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Musings, The Straits Times

Homework Laments: How About Working With Teachers?

I was left confused after reading the commentary by Miss Amelia Teng, “Homework: Helpful or a Headache?” (April 20, 2013). What exactly is the main concern: are the interviewed parents dissatisfied with holiday homework (which is what the headline proclaims); are they concerned with the heavy commitment to co-curricular activities (CCA); or a combination of both issues (though they are two separate issues, with dissimilar objectives)? Should we then move to reduce workloads and time spent in the school?

The real solution is for students to work collaboratively with their teachers-in-charge, to make the necessary arrangements or changes.

We really are making a mountain out of a molehill, aren’t we? Insofar as we accept the justifications for homework and CCA, the real solution is for students to work collaboratively with their teachers-in-charge, to make the necessary arrangements or changes.

If there are simply too many assignments, or too many projects from different tutors, then these worries should be communicated accordingly to the educators. They are certainly flexible enough to know that students might be overwhelmed by responsibilities, so extensions can be granted (provided the requests are relayed in advance). Moreover, CCAs should not be perceived as burdens, because the members should be motivated by passion or interest. They should comprehend the need for practice and trainings, as well as the dedication needed to do well in their endeavours. Staff members or coaches managing the activities are certainly cognisant of family events too, and can exercise flexibility if their students correspond with them early on.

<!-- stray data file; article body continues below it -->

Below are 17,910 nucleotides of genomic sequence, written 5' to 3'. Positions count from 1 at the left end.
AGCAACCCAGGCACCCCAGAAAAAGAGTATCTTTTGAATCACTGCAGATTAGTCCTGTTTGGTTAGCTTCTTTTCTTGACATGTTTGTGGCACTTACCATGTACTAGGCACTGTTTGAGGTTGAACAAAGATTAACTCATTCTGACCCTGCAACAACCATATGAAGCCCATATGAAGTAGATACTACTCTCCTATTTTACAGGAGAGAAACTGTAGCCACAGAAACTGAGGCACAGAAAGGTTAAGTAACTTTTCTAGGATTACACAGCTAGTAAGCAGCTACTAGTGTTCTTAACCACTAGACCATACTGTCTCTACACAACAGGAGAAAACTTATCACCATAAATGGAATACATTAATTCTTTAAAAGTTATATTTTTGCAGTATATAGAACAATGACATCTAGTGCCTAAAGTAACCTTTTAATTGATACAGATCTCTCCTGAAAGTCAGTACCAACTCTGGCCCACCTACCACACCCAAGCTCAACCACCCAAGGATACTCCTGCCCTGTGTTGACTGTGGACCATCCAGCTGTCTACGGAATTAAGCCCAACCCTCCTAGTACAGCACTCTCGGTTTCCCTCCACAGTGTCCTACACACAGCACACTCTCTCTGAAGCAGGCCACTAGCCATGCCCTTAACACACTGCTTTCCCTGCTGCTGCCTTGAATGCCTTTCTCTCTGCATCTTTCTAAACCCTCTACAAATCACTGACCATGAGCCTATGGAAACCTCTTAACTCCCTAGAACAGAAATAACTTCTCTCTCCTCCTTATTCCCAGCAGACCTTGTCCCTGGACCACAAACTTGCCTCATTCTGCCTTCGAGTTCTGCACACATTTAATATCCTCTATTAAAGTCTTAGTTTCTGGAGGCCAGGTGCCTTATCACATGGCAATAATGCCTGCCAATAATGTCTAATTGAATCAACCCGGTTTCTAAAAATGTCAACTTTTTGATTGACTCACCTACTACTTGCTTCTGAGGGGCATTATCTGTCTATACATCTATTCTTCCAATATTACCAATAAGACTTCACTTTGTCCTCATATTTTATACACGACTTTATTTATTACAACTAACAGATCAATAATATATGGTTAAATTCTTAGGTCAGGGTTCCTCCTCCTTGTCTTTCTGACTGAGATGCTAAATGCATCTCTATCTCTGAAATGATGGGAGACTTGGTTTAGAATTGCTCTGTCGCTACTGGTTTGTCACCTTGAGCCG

Laments such as “even my family life is controlled by school” and “[o]ur vacations have to match her CCA schedule” sound ludicrous and selfish to me, because what else do parents expect? For schools to plan programmes around their personal schedules or predilections? For teachers to cater to the whims and fancies of their schoolchildren and parents? And for family holidays or demands to take precedence over the general preferences of a class or activity group? Putting such remarks in perspective, I believe that many of the “problems” or concerns highlighted in Miss Teng’s piece could be alleviated if some parents exercised greater empathy for their children’s teachers.

It would not be too ridiculous to posit that the students of these parents might think that they are entitled to have a homework-less, CCA-less holiday, and that they should be enjoying themselves all the time. These self-serving mentalities – that I deserve these privileges, instead of earning them – should not be allowed to manifest.

Parents can play their roles too. Rather than mollycoddling their young ones, and echoing convenient sentiments of being burdened by too much schoolwork, the holidays present wonderful opportunities to learn the importance of time management and prioritising. As many instances have shown, if the kid adopts a positive attitude, makes less excuses, and is empowered to make the right decisions, then a proper school-life balance is plausible.

So what is the point of the commentary? I remain clueless.

A version of this article was published in The Straits Times.

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About guanyinmiao

A man of knowledge lives by acting, not by thinking about acting. Carlos Castaneda.

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